Despite having a southern regional agenda, the group in Berlin has often included other African countries on the continent. For instance, Nigeria, the continent’s largest economic powerhouse was represented at the event by Ambassador Yusuf Tuggar.
Another Ambassador the group was bidding farewell to was H.E Calvin Masenyetse from the Kingdom of Lesotho who hailed his stay in Germany and interaction with colleagues as a milestone in his diplomatic career.
“Balozi’s (Ambassadors) I can safely say this is one of the best moments I have enjoyed in my career as a public servant and like they say in diplomacy we part to meet yet again in another capacity,” said Ambassador Masenyetse.
Others present were the Ambassador of Botswana H.E Masire Mmasegoa Mwamba, a seasoned diplomat who once served as Deputy Secretary General of the Commonwealth in London including Ambassador Stone Sizani a veteran diplomat who represents the Republic of South Africa and once served as Chief Whip of parliament in South Africa.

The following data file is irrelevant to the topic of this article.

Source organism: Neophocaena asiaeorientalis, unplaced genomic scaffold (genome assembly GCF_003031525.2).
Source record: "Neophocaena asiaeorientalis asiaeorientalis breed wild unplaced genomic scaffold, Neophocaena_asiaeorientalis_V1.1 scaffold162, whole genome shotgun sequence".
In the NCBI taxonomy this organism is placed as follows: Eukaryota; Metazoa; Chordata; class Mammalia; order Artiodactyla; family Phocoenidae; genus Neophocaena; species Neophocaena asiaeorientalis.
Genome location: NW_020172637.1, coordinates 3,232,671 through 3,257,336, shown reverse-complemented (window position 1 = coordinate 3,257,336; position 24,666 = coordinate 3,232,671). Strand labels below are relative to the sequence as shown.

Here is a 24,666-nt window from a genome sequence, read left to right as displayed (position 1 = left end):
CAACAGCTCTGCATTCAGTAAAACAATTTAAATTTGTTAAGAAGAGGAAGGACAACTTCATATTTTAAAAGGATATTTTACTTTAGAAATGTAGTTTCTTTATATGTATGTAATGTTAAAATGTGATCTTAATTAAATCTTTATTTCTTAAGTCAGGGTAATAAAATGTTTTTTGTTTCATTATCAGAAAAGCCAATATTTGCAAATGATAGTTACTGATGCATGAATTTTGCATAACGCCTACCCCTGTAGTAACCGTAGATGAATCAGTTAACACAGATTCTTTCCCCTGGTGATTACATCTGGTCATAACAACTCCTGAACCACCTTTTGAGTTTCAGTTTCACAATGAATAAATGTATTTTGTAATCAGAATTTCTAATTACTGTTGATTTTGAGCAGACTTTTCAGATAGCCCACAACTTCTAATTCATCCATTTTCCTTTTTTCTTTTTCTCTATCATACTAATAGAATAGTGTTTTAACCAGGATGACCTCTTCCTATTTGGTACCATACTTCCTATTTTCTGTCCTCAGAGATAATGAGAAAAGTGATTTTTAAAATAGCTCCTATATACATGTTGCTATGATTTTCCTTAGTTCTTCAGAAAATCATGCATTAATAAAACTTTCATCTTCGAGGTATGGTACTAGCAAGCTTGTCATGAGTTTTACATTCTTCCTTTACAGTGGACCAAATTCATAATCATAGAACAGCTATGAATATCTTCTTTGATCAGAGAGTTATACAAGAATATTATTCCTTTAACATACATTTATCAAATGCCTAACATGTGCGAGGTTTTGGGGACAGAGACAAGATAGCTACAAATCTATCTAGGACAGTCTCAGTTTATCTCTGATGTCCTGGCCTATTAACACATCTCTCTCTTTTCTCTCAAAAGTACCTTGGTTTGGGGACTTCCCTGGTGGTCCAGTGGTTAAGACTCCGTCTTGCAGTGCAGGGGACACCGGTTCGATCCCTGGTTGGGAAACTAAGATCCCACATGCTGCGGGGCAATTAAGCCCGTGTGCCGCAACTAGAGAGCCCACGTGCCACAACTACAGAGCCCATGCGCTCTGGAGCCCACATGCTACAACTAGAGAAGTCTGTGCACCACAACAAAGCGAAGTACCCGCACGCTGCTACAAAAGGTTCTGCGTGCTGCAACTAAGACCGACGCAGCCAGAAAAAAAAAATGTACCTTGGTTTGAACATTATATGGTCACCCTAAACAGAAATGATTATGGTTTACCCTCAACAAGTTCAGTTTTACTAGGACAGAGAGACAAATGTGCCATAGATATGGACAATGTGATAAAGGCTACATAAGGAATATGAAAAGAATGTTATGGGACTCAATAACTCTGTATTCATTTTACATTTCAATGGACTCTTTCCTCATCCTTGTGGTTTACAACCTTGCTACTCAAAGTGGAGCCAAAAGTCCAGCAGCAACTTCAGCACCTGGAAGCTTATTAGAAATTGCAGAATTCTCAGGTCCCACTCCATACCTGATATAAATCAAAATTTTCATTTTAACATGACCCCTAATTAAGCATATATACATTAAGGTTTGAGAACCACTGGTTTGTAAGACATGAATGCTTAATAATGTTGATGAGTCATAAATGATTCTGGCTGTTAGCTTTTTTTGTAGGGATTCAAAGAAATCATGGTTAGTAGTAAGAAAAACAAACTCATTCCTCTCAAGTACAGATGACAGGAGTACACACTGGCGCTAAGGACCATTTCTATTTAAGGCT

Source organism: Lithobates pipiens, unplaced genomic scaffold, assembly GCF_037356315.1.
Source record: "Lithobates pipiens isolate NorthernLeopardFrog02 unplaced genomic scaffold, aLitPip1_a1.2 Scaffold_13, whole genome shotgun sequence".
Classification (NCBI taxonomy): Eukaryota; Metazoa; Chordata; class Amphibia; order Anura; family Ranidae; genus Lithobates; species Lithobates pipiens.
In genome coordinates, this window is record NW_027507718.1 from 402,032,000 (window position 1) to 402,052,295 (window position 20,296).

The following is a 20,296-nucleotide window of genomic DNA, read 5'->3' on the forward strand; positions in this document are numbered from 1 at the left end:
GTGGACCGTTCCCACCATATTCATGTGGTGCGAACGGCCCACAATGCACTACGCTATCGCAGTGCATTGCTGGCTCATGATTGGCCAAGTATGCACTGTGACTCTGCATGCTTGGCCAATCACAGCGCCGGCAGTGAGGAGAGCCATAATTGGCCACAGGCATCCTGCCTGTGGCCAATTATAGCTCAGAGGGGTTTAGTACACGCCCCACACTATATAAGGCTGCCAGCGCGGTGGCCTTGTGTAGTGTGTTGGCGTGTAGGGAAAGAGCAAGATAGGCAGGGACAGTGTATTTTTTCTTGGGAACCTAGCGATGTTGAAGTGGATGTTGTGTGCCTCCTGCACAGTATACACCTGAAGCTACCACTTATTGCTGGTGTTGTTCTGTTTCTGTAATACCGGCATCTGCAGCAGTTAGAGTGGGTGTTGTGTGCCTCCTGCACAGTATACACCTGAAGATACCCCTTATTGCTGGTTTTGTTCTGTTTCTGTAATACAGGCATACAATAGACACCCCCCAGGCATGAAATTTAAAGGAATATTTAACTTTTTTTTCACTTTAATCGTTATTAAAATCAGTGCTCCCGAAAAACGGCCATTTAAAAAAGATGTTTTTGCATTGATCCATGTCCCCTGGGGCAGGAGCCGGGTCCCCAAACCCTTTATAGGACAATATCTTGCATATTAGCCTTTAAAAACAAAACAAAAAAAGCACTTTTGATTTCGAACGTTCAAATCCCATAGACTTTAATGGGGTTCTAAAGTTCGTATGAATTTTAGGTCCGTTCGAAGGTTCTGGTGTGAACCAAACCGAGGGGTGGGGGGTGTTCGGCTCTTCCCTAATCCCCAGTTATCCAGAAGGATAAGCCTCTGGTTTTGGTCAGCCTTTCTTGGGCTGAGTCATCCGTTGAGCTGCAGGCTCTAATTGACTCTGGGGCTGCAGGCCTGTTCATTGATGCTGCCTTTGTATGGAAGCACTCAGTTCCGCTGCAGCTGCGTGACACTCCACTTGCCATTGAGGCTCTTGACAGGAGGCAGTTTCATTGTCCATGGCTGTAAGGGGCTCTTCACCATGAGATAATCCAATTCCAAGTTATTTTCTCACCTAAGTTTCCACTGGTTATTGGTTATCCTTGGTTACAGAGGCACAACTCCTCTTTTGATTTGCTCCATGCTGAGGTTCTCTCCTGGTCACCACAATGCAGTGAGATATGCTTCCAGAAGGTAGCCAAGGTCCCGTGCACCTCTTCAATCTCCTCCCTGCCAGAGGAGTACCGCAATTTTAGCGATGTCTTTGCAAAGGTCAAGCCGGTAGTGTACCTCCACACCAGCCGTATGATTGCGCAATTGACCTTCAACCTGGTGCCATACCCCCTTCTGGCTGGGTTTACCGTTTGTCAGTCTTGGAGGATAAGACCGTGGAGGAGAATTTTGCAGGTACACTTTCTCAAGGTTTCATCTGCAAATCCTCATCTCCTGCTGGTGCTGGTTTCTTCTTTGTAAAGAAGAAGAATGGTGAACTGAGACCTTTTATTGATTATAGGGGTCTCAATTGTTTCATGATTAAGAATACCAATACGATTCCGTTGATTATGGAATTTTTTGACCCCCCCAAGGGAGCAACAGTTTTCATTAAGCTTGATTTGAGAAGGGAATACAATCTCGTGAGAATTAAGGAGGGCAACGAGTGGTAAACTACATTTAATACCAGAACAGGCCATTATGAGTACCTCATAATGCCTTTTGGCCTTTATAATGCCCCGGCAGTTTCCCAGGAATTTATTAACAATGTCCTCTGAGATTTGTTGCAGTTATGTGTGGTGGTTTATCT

Ambassador Mukwita said quoting Shakespeare that, “to part is such sweet sorrow but we can only work here for as long as our leadership allows until we meet again. The great thing is expanding our horizons and make good friends while on duty abroad.”
The small group was, however, cognizant of the threat the outbreak of the coronavirus pandemic has caused to SADC economies and beyond even in the tranquil of the small circle.
Ambassador Tuggar of Nigeria said, “diplomacy was rendered void without personal contact among human beings which is essential to the exchange of views-points.”
“In an era of post-truths, social media and now COVID-19, the opportunity to clarify issues and exchange information in real time which is the essence of democracy is threatened when diplomats are unable to meet”, Ambassador Tuggar observed.
The farewell was also attended by visiting Namibian Ambassador to France H.E Albertus Aochamub.
The SADC region is largely seen as an economic destination due to its vast natural resources, young population and political stability.
The envoys in Berlin continue to interact mostly remotely due to a lock down as a consequence of spiking new infections of covid-19 that has claimed millions of lives globally.
This is according to a statement issued by Kellys Kaunda, Press Secretary at the embassy of Zambia in Berlin, Germany.